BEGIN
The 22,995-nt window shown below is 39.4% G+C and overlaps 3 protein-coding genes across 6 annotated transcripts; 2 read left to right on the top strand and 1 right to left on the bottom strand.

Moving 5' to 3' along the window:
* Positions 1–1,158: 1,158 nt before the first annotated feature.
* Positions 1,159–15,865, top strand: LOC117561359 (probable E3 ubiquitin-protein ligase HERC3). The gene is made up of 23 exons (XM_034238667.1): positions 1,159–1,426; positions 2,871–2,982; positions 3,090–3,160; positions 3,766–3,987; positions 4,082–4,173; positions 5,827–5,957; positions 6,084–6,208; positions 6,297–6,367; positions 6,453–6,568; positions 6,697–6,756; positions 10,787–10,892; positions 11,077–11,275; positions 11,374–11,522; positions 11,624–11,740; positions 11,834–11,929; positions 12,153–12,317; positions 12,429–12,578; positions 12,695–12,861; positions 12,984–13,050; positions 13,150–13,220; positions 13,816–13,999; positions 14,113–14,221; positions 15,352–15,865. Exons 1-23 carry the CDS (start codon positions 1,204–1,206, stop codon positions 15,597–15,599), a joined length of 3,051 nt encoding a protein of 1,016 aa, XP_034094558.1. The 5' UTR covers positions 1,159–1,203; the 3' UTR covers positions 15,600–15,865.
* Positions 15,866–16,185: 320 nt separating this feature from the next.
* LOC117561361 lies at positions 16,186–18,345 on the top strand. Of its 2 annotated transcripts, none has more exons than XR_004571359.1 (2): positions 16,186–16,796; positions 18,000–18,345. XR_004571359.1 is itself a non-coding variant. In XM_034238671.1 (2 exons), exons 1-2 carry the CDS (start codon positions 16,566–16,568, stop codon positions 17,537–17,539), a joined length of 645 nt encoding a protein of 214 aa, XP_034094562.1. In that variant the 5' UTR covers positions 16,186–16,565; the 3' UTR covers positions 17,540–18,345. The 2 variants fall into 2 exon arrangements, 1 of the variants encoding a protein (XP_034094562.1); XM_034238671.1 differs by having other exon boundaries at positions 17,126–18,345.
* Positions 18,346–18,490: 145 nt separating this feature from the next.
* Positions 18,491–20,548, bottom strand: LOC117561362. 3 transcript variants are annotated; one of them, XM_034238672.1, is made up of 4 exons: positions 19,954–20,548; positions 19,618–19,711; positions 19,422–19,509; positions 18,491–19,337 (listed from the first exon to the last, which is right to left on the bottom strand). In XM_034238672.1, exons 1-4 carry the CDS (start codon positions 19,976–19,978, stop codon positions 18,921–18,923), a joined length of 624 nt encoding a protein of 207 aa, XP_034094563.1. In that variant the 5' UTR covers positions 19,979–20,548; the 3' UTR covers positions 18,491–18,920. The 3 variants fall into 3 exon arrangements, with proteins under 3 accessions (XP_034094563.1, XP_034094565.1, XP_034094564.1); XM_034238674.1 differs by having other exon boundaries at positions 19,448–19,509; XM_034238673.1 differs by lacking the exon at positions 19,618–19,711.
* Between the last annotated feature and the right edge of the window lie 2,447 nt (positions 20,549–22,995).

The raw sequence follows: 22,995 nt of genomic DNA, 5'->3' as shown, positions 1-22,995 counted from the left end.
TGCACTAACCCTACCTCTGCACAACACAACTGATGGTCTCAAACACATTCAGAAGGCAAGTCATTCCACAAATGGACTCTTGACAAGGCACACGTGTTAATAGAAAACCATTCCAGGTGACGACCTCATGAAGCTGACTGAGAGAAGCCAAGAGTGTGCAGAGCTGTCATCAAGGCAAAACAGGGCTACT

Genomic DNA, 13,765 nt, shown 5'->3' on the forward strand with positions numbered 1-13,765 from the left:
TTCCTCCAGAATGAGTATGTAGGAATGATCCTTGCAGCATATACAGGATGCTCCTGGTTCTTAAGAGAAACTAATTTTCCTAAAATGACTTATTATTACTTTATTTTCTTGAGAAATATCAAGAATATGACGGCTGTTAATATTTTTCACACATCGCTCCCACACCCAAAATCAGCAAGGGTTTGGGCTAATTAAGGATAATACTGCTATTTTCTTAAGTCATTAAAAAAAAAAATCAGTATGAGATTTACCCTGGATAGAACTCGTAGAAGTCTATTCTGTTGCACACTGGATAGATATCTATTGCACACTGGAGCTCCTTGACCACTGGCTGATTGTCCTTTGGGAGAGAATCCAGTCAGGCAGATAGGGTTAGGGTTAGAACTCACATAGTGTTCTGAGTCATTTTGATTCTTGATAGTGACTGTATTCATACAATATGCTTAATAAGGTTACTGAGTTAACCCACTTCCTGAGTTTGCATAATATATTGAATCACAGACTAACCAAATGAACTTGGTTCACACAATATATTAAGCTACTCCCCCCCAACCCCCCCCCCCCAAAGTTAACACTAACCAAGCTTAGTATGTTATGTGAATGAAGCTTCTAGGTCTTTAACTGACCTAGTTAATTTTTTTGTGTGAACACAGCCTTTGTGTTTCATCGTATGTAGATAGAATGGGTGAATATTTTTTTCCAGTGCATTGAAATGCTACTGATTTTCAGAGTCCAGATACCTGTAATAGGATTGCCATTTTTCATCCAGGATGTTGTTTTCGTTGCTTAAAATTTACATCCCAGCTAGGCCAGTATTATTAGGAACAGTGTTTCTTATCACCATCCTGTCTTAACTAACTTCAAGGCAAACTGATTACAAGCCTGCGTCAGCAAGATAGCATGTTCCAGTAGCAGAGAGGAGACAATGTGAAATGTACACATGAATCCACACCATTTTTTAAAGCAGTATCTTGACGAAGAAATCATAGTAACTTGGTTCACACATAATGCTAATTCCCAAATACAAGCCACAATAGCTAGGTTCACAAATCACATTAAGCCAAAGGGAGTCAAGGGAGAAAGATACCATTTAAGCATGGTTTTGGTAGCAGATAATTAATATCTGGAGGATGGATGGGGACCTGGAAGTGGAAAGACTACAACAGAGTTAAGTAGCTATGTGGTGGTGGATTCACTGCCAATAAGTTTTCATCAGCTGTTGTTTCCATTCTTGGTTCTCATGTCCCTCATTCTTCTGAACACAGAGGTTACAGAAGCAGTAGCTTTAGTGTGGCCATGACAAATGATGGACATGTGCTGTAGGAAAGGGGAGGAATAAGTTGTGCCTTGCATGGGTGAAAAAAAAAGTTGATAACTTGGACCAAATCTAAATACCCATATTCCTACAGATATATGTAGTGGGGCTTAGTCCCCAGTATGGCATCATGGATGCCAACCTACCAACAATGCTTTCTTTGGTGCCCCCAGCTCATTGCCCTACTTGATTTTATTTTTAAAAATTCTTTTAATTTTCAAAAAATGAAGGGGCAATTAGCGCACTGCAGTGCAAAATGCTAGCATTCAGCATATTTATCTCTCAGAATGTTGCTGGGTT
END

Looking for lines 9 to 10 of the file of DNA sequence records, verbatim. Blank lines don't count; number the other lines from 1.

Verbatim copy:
* Between the last annotated feature and the right edge of the window lie 2,447 nt (positions 20,549–22,995).

The raw sequence follows: 22,995 nt of genomic DNA, 5'->3' as shown, positions 1-22,995 counted from the left end.